Local ArtistsIn the fight to end global poverty, people often think of just donating money and food to people in the developing world. While this is helpful, many other companies see the benefit in creating opportunities for people in impoverished communities throughout the world to earn a sustainable income that allows them to provide for their families and have something to look forward to. These are five companies that give local artists work and help impoverished communities with every purchase.

Pura Vida bracelets
Pura Vida is a bracelet company created by Griffin Thall and Paul Goodman in 2010 during a college graduation trip to Costa Rica. The two bought bracelets from bracelet makers Juan and Joaquin, who were living in poverty and selling bracelets to survive. Paul and Griffin decided to take 400 of Juan and Joaquin’s bracelets back home and they sold quickly, so they decided to partner with Juan and Joaquin to create Pura Vida. The company has since grown, providing full-time jobs for over 150 artisans around the world. The company has partnered with over 190 different charities and has raised $1,500,000.

Serengetee is a company that specializes in t-shirts with bold pockets made from fabrics from artisans in over 25 countries, which supports “artisans, their families and ancient fabric-making traditions.” The company also donates 10 percent of their profits to a range of grassroots causes.

Visible clothing
Visible is a clothing company that makes every step of the clothes-making process transparent, allowing customers to know exactly who made their clothes and know that they are treated fairly. The workers they hire are all from the developing world, because the company feels that since 98 percent of clothes in the United States are outsourced to these countries anyway, having their company work with these people but actually treat them fairly is a good way to help end poverty.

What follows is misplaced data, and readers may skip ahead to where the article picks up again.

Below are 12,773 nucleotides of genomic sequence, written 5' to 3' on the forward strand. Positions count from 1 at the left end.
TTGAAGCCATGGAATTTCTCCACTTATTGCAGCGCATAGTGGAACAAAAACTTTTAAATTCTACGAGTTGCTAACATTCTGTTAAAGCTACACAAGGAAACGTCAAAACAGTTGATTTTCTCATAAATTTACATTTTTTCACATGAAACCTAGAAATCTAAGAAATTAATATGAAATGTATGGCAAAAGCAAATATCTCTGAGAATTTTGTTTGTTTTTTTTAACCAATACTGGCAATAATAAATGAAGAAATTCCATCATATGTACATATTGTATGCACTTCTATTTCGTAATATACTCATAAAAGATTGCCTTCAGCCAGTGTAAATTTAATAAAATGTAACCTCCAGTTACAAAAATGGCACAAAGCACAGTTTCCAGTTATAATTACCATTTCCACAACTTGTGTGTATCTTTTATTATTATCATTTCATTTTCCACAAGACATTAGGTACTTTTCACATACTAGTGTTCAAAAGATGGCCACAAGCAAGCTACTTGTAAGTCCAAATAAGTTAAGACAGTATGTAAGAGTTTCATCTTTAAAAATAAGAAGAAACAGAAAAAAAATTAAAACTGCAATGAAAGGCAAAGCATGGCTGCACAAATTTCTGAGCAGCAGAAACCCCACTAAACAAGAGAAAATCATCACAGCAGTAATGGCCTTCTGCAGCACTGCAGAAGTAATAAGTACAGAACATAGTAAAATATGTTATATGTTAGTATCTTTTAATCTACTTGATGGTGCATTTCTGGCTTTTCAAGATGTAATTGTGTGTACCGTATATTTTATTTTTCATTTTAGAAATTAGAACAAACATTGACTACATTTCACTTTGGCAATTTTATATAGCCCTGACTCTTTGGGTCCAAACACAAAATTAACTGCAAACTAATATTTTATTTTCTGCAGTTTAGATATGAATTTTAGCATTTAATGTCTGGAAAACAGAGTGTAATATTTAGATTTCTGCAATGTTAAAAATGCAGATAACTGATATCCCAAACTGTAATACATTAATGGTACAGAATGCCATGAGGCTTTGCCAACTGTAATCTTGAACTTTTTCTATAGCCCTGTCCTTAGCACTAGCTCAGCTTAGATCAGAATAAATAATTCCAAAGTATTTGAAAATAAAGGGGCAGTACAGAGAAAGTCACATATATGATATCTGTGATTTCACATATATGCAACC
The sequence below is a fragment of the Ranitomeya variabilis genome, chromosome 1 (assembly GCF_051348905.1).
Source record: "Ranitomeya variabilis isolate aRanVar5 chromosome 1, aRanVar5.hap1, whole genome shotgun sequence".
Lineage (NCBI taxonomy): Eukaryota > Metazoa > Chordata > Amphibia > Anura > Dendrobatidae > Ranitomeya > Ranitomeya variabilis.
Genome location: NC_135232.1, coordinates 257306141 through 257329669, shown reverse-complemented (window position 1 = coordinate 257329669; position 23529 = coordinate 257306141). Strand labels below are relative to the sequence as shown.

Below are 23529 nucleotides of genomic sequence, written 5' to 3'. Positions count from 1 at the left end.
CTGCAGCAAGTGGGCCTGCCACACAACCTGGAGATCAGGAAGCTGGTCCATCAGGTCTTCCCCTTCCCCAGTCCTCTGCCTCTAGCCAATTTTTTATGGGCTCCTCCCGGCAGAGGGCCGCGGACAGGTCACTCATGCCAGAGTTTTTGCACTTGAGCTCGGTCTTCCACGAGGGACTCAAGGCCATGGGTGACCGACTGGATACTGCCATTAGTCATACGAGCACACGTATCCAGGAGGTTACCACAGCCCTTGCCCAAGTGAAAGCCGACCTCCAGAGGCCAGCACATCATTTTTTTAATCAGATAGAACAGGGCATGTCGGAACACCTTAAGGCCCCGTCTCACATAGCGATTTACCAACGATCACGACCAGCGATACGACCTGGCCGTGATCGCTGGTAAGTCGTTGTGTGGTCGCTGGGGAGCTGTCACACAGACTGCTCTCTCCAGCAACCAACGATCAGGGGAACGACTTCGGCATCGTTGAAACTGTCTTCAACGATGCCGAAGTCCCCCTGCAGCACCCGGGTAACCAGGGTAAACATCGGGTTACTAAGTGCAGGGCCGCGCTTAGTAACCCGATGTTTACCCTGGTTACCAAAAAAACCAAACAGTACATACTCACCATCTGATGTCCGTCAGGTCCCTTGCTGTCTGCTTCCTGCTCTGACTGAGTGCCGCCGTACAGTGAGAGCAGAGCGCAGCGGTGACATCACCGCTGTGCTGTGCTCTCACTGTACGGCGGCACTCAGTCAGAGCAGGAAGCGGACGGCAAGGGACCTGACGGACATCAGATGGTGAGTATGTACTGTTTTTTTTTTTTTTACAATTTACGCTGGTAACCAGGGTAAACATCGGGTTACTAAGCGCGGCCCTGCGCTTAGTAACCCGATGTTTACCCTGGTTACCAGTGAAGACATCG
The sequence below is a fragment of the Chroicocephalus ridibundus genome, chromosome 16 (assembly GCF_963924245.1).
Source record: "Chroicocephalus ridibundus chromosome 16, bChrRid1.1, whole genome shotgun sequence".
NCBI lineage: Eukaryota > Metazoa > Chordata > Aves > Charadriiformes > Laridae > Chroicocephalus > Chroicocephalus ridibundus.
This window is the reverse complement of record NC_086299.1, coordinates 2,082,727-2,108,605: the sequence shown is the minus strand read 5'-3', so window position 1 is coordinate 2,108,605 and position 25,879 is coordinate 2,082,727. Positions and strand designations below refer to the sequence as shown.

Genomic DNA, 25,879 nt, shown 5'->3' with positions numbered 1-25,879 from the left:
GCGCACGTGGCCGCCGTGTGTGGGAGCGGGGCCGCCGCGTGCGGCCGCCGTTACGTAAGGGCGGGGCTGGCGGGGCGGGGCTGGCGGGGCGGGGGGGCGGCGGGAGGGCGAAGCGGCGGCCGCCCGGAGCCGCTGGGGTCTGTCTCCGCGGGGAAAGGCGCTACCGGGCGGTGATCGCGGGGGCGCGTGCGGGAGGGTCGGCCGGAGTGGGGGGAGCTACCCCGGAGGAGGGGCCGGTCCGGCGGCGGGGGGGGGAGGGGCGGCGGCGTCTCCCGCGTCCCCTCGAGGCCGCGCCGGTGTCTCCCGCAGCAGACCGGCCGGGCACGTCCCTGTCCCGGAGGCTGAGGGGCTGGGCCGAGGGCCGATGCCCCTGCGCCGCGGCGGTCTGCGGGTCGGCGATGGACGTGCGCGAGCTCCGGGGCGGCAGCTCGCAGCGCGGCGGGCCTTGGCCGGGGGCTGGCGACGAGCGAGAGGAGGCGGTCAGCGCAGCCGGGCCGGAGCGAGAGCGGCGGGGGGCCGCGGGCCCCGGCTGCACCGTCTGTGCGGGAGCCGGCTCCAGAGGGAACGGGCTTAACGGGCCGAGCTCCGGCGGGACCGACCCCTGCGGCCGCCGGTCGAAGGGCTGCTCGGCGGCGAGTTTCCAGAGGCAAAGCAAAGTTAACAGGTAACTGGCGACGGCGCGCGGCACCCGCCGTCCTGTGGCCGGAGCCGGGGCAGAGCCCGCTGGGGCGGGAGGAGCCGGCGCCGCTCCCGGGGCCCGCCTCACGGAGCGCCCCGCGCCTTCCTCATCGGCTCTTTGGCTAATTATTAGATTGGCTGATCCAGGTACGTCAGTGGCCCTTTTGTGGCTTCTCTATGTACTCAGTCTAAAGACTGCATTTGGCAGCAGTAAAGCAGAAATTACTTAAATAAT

Krochet Kids
Krochet Kids was founded by three men who as teenagers liked to crochet their own hats for ski trips, and eventually began selling them at school. During college, one of the men traveled to Uganda and realized that teaching people in impoverished countries to crochet would allow them to sustain themselves and their families. They then traveled to Uganda to educate women on how to crochet. Since becoming a nonprofit in January 2008, Krochet Kids has employed over 150 people in Uganda and Peru, allowing them to work, get an education and receive mentorship.

Ten Thousand Villages
Ten Thousand Villages sells a variety of products, including pottery, baskets, ornaments, jewelry and clothing, created by people in communities throughout the developing world. Ten Thousand Villages is dedicated to providing good working conditions, long-term partnerships, fair pay, sustainability, and empowerment to their workers. Since being founded in 1946, Ten Thousand Villages’ employees have earned $140 million in sustainable income when they would otherwise be unemployed or underemployed.

By shopping with one of these companies, you can know that your money is going toward the fight to end global poverty while supporting local artists.

Téa Franco

Photo: Flickr